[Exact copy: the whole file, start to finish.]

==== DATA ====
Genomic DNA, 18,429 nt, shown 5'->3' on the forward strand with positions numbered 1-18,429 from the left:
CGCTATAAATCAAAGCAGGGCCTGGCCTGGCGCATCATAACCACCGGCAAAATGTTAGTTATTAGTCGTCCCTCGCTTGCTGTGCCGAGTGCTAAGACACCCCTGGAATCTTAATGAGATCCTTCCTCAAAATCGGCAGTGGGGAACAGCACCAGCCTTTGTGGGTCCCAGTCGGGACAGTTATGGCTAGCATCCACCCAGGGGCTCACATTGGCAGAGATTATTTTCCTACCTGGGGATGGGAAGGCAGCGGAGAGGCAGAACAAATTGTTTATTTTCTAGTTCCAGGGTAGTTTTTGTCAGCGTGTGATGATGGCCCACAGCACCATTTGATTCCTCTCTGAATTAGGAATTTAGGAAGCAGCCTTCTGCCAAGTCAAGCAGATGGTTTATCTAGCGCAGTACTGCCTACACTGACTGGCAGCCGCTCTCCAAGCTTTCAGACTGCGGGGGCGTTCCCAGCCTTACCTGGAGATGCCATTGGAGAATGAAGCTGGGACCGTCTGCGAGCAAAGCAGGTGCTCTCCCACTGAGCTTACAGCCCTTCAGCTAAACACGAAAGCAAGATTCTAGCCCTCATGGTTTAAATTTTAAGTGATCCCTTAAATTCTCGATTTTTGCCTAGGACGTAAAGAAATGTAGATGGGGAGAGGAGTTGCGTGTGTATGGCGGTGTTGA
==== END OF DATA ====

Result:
Genomic DNA, 18,429 nt, shown 5'->3' on the forward strand with positions numbered 1-18,429 from the left:
CGCTATAAATCAAAGCAGGGCCTGGCCTGGCGCATCATAACCACCGGCAAAATGTTAGTTATTAGTCGTCCCTCGCTTGCTGTGCCGAGTGCTAAGACACCCCTGGAATCTTAATGAGATCCTTCCTCAAAATCGGCAGTGGGGAACAGCACCAGCCTTTGTGGGTCCCAGTCGGGACAGTTATGGCTAGCATCCACCCAGGGGCTCACATTGGCAGAGATTATTTTCCTACCTGGGGATGGGAAGGCAGCGGAGAGGCAGAACAAATTGTTTATTTTCTAGTTCCAGGGTAGTTTTTGTCAGCGTGTGATGATGGCCCACAGCACCATTTGATTCCTCTCTGAATTAGGAATTTAGGAAGCAGCCTTCTGCCAAGTCAAGCAGATGGTTTATCTAGCGCAGTACTGCCTACACTGACTGGCAGCCGCTCTCCAAGCTTTCAGACTGCGGGGGCGTTCCCAGCCTTACCTGGAGATGCCATTGGAGAATGAAGCTGGGACCGTCTGCGAGCAAAGCAGGTGCTCTCCCACTGAGCTTACAGCCCTTCAGCTAAACACGAAAGCAAGATTCTAGCCCTCATGGTTTAAATTTTAAGTGATCCCTTAAATTCTCGATTTTTGCCTAGGACGTAAAGAAATGTAGATGGGGAGAGGAGTTGCGTGTGTATGGCGGTGTTGA